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Rabbi optimistic about Reform Judaism's future in Israel

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Rabbi Benjie Gruber

TORONTO — In the early days of Reform Judaism in Israel, a typical congregation was made up predominantly of olim and led by a rabbi who’d also made aliyah.

“Israelis would say, ‘This is something you brought from North America. It doesn’t fit us,’” Rabbi Benjie Gruber told The CJN in an interview last week.

The American-born rabbi, who made aliyah at age five, recently spent 11 days in Ottawa, Calgary, Edmonton and the Toronto area at the invitation of ARZA Canada. He spoke of his work in the Arava region and Eilat at congregations and with students and community leaders here.

In an interview at the Toronto offices of ARZA Canada and Camp George last week, Rabbi Gruber said that today, 80 per cent of Israel’s Reform rabbis are ordained in Israel, as he was two years ago. He also has a master’s degree in Jewish philosophy from the Hebrew University of Jerusalem.

ARZA Canada, the Canadian arm of Reform Zionism, funds many of the Reform movement’s educational initiatives in Israel.

Rabbi Gruber is decidedly, and unexpectedly, optimistic about the future of the Reform movement (also known as Progressive Judaism) in Israel. “This growing sense that [the haredi] are taking over, pushing us aside, is not the sense that I get,” he said, noting that 75 per cent of Israelis define themselves as secular or traditional.

“We’re not going to become the majority, but we’re going to affect the majority who define themselves as secular.”

To explain his optimism, he likes to let people know that, 25 years ago, the first Israeli Reform preschool opened in Jerusalem, and that, next year, one of its original students will enter rabbinical school at Hebrew Union College in Jerusalem.

“It proves that Reform education works,” he said, adding that there are now 50 Reform preschools in Israel. As well, he said, there are “probably over 100” Reform rabbis, 50 of whom are working in Israel’s 36 Reform congregations.

His own niche is somewhat more unusual. In August 2010, the 36-year-old rabbi – who sports an earring but rarely a kippah – moved with his wife and family to the Reform movement’s Kibbutz Yahel, 45 minutes from Eilat.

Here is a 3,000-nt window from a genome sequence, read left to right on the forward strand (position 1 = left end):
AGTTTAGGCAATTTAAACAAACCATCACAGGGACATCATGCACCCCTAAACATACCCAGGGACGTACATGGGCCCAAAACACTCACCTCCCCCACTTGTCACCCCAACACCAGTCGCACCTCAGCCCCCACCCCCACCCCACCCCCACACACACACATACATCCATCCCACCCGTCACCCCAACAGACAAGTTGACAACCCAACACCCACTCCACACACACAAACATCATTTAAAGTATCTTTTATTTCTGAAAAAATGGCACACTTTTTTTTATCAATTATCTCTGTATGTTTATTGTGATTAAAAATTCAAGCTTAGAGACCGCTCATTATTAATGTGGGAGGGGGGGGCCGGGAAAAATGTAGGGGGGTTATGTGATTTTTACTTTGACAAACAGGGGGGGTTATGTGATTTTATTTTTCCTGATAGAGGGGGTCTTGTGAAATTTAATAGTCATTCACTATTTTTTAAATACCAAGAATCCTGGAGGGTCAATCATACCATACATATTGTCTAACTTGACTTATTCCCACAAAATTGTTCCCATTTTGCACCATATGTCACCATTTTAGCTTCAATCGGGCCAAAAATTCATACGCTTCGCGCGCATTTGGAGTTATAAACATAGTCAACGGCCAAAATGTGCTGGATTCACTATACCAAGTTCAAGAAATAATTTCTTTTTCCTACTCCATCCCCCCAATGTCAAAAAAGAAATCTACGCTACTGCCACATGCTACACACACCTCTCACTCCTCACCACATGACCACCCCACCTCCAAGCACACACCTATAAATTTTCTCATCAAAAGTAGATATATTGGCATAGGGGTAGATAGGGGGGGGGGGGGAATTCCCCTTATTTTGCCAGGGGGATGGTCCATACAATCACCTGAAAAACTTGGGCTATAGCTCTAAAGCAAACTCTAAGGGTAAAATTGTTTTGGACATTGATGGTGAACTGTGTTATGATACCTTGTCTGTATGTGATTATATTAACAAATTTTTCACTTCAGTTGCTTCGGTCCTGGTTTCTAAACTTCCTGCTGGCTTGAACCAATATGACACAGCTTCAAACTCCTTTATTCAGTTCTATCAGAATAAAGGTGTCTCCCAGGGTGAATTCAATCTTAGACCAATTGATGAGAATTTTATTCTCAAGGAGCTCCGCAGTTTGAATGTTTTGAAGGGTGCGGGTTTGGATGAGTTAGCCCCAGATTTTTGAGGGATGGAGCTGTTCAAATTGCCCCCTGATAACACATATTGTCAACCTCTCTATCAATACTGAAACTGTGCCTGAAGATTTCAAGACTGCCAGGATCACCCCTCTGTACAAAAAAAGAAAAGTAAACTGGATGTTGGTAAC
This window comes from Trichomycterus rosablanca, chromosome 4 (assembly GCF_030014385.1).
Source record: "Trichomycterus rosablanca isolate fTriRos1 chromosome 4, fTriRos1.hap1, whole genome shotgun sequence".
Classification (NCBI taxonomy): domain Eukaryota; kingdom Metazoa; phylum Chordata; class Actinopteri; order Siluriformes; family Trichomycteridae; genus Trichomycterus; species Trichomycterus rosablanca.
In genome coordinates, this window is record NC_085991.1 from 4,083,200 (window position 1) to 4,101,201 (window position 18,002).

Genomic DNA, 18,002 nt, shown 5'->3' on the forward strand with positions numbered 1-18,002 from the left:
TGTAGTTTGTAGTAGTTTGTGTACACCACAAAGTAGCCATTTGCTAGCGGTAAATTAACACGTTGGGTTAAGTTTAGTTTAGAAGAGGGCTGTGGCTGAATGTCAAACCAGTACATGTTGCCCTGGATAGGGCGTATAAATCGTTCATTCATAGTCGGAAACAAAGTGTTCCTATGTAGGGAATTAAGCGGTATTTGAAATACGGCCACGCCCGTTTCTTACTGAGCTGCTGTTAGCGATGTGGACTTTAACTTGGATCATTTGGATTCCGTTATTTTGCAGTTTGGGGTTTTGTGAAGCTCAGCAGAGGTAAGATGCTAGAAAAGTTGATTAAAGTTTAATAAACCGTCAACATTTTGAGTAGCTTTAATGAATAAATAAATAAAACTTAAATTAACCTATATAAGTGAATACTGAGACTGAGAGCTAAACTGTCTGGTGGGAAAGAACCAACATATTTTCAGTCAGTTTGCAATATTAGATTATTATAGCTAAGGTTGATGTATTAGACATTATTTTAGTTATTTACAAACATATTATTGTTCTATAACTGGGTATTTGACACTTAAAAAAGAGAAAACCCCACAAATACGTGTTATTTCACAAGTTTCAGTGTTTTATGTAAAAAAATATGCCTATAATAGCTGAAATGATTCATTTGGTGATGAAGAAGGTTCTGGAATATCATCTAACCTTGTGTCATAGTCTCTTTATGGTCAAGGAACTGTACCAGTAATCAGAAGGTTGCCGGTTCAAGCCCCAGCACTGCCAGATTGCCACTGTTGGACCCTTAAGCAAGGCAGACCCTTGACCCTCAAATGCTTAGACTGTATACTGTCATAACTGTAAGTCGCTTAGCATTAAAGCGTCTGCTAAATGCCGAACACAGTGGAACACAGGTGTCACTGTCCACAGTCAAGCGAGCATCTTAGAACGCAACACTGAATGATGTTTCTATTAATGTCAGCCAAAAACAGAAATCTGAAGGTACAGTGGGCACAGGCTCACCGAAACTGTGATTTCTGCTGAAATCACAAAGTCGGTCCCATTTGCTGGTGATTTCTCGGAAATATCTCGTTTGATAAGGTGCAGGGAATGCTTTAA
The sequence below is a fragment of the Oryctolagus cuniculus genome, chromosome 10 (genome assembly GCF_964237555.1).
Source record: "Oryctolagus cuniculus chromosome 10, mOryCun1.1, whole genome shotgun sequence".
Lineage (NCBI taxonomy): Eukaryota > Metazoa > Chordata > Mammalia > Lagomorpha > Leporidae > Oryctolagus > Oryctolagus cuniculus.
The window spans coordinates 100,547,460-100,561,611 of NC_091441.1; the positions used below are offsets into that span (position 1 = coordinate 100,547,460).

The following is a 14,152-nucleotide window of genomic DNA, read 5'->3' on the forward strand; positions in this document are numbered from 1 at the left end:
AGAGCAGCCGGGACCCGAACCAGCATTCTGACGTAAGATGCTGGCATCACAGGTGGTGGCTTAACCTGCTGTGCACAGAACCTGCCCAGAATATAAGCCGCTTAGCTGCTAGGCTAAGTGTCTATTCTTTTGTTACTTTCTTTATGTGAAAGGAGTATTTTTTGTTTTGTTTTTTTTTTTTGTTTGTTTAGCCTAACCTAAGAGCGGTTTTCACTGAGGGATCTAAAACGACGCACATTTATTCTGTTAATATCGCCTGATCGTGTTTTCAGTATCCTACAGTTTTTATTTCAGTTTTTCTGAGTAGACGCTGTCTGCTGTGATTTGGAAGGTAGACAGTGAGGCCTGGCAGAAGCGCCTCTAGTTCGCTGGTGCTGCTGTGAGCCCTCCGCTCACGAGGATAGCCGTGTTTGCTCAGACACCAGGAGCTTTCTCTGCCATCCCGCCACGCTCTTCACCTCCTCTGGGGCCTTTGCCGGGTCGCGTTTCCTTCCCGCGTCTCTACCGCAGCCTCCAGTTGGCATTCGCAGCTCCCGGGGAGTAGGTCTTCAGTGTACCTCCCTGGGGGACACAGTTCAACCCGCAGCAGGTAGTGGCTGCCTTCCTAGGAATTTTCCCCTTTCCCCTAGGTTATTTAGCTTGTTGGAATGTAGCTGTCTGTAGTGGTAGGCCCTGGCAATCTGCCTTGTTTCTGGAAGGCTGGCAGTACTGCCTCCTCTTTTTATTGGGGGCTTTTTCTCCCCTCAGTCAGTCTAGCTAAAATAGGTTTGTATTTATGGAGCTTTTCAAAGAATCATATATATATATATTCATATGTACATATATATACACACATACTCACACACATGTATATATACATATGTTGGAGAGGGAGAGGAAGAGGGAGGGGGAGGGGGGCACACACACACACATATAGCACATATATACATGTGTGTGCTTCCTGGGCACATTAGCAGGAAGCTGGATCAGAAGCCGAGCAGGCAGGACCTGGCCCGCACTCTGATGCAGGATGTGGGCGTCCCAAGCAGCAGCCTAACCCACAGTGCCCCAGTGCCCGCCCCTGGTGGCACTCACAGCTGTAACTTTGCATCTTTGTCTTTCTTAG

Most of his work involves outreach on nearby kibbutzim. Aside from milking cows, he also officiates at bar and bat mitzvahs, teaches at a local high school, engages kibbutzniks in text study, and performs wedding ceremonies, which – contrary to what some people think – is legal in Israel. He clarifies, though, that the marriages cannot be registered in Israel, and the couples also travel to Cyprus for a civil ceremony that is recognized at home.

But he sees the fact that people are seeking out his services for weddings as a sign that “something new is happening.” At one time, he said, most Israelis saw only two alternatives: a wedding ceremony held outside of Israel or an Orthodox Jewish ceremony under the auspices of the Israeli rabbinate.

In the past year, Rabbi Gruber has officiated at about a dozen weddings, and the Reform movement is doing hundreds, maybe thousands, a year, he said.

Rabbi Gruber – an eighth-generation rabbi whose father was ordained Conservative and his grandfather Reform – said that the Reform movement is “helping Israel become more of a democratic country and strengthening secular Israelis’ identity.”

Most of the students at the movement’s schools, which run from preschool through high school, are secular Israelis who don’t want either a secular or an Orthodox education for their children, he said. “It’s about connecting better to what it means to be Jewish.”

His own education was Orthodox, because his parents preferred that to a secular Israeli education when they made aliyah from Chicago to Be’er Sheva in 1980. The future rabbi was raised modern Orthodox – “mainstream Bnai Akiva,” as he put it. He discovered Reform Judaism during a two-year stint teaching in Portland, Ore.

One of five siblings, he has two brothers who are also rabbis – one secular humanist and one Chabad.

Rabbi Gruber said that sometimes people say he’s the “Chabad Reform rabbi,” because of his outreach work. “We’re bringing the message that there’s another way to be Jewish,” he said.

In Jerusalem, partly because of the highly public controversy over Women of the Wall, Progressive Judaism is better known than in the south of Israel. “I am the only Reform rabbi in the Arava,” he said. “We’re not here to say we’re the only way to be Jewish. We’re another way to be Jewish.”

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